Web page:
Thursday, December 25, 2008


Q. What comes after GMAT and application essays?
A. Interviews!!

Some schools interview all applicants who apply while others screen through the application packages and invite applicants for an interview. All good schools interview admitted students though so if you are aiming for the top 100 schools you will probably have to face the ad com.

Getting an interview invite indicates that the school is interested enough in you for the ad com to invest time and money to interview you. That's great news!

An interview though isn't a make or break deal. Often times, a good interview isn't a guarantee that an admit will be forthcoming. Likewise, if your nerves were all over the place during the interview, don't lose hope! Most of the time, schools look at the entire application package and the competitiveness of the next intake before making a decision.

An MBA admissions interview is like any other job interview. You need to prepare for it and thankfully, the internet is a tome of information for those who are interested in big US and European schools. One very useful resource is ClearAdmit's blog. You can also surf through forums (PagalGuy and GMATClub are very supportive and active communities) and plow through every Google result.

Besides the online resources above, here are some of my observations and strategies:-

  • Prepare yourself for the interview by selecting a few 'experiences' that you have and weave a theme around those experience (e.g. led new team, leadership; restructured IT policies, conflict resolution; etc.)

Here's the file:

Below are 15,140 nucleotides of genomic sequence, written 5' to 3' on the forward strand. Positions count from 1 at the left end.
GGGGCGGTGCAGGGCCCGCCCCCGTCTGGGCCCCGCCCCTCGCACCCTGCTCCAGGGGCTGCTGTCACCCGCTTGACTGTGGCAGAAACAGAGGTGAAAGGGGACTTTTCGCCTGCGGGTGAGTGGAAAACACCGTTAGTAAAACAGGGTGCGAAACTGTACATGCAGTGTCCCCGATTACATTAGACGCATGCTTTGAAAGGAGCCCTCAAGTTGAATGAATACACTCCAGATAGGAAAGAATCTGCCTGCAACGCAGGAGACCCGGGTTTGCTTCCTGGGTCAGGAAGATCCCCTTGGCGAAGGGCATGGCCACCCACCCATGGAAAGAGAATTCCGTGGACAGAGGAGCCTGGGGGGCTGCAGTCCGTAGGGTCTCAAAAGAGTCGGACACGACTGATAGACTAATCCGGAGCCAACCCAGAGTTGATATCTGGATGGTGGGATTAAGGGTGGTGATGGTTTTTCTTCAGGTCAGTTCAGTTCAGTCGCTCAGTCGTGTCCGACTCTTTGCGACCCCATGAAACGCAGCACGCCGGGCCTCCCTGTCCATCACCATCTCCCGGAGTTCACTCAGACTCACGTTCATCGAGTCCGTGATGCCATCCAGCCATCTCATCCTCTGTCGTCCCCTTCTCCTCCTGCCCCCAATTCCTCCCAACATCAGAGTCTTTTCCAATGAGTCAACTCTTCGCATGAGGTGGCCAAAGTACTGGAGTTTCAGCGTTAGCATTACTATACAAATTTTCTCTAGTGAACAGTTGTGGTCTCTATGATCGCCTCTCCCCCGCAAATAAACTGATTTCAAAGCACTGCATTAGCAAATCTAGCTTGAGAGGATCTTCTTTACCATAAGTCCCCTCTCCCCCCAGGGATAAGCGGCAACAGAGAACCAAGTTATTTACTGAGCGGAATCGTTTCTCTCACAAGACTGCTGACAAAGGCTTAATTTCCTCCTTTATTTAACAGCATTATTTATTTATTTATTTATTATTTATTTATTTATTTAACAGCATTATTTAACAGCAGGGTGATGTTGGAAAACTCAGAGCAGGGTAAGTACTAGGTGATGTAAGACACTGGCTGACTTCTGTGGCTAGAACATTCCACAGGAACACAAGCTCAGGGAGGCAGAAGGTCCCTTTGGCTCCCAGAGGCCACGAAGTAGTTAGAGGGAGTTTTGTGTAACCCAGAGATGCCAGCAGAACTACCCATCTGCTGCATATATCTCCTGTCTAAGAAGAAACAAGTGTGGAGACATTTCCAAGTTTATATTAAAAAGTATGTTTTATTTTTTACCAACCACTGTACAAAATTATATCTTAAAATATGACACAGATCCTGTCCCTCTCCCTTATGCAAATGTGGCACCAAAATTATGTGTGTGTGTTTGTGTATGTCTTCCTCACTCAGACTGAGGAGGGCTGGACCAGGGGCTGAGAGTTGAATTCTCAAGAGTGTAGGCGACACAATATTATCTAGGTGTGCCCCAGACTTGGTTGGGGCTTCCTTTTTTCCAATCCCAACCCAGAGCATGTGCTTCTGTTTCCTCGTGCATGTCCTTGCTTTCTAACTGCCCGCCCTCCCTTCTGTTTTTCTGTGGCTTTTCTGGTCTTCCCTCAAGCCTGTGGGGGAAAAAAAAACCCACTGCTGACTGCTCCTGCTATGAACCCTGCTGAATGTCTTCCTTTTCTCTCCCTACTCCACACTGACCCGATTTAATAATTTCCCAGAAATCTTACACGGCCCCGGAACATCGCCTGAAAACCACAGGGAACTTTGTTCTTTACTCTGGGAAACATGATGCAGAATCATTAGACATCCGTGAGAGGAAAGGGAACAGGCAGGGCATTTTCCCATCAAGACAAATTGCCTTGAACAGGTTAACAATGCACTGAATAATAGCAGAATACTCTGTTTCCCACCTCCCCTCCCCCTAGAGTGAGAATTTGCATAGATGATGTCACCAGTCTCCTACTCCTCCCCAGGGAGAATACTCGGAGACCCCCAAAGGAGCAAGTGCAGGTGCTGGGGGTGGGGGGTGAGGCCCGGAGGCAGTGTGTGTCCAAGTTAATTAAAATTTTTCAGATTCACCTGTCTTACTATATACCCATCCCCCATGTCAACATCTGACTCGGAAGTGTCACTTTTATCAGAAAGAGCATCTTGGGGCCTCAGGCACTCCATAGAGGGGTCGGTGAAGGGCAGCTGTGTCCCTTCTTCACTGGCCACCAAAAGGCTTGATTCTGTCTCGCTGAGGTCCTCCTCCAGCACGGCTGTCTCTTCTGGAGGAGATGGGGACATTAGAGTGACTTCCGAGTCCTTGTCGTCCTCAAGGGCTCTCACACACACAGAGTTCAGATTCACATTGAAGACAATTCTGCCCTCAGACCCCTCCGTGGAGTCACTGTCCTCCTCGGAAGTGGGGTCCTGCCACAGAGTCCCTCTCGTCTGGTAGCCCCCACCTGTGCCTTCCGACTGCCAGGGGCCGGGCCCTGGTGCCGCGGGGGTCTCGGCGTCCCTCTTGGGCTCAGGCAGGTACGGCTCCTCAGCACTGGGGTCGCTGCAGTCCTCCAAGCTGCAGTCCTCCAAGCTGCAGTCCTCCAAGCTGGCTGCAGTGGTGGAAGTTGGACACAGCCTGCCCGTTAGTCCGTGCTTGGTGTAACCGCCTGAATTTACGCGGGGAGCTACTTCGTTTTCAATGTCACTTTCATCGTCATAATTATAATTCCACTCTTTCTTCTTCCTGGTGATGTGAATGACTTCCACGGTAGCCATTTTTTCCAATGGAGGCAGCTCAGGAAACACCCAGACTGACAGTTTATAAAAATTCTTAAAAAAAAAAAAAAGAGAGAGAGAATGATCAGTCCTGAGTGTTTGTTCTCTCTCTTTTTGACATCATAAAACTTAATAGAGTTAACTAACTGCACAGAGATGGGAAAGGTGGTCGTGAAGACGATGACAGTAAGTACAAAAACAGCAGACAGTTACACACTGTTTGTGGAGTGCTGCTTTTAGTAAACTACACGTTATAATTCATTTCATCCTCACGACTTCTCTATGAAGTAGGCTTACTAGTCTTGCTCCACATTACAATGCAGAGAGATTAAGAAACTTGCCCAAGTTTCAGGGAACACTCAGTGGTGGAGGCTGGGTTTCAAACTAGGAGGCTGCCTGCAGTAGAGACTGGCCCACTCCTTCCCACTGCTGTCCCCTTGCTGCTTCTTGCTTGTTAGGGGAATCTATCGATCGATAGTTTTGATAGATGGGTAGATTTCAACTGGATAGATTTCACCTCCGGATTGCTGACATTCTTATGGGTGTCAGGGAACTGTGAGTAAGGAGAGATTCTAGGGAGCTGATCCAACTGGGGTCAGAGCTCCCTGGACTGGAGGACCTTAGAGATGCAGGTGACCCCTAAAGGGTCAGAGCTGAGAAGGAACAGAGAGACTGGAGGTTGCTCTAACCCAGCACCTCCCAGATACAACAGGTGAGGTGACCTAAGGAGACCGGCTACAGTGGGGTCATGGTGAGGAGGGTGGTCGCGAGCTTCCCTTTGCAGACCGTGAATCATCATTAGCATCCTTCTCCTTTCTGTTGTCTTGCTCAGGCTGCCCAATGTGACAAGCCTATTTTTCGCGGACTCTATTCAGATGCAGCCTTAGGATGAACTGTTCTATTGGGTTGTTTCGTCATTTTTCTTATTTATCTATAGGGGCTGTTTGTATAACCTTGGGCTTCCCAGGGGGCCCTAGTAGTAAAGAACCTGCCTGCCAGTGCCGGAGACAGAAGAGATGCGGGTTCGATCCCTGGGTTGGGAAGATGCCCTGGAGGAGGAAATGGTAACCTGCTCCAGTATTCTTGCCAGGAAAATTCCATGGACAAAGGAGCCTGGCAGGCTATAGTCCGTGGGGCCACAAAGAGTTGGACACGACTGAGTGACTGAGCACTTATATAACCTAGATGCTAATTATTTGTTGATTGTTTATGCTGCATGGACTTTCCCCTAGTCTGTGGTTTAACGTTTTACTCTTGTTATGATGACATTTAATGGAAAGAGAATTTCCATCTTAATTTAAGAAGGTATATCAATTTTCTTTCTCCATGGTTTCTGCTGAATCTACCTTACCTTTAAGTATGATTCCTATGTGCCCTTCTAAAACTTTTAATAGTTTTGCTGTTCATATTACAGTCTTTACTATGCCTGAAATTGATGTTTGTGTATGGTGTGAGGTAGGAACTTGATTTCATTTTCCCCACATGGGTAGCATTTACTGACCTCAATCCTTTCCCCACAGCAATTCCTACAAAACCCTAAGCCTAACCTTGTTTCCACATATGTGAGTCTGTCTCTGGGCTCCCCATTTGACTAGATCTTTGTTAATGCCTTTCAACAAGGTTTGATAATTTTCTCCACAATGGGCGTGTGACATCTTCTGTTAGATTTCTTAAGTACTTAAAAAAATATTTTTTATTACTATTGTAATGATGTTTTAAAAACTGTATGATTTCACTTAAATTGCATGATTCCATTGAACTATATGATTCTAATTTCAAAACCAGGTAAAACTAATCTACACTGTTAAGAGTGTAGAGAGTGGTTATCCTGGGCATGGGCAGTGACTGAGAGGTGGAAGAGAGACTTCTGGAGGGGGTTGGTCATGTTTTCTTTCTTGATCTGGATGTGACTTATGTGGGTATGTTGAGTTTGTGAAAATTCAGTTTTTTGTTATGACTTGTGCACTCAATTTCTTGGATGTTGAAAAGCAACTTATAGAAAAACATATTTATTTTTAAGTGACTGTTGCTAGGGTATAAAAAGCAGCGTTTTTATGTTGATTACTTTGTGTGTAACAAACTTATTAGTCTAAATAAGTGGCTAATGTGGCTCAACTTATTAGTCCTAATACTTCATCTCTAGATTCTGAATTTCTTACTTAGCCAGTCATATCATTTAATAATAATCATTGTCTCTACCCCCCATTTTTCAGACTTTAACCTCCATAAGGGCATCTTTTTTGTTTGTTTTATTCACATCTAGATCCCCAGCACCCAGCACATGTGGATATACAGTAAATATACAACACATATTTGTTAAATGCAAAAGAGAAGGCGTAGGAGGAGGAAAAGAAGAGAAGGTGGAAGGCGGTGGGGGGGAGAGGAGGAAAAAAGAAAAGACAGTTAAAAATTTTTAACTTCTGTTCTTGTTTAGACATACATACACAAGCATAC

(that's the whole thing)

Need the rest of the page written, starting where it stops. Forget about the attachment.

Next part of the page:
• Understand the school's culture. If the school is big on leadership, expect to have some questions. If it's internationalism or diversity, highlight any 'cross cultural' work you've done.
  • Read the school brochure, talk to their marketing people, hit every link on the school's website. The worse thing that you can do is to turn up for the interview and know zilch about the school.
  • Be clear on your goals and why you want to do the MBA now.
  • Prepare a short informal introduction of yourself
  • Be prepared to address any gaps in your application (low undergrad scores, frequent career change etc.)
  • Lastly, stay calm and tell yourself it's a conversation where both parties are mutually engaged.
Oh and if you do want to practice your interviews, you can approach any one of us. That's what GMAT Malaysia is for!

Happy holidays :)

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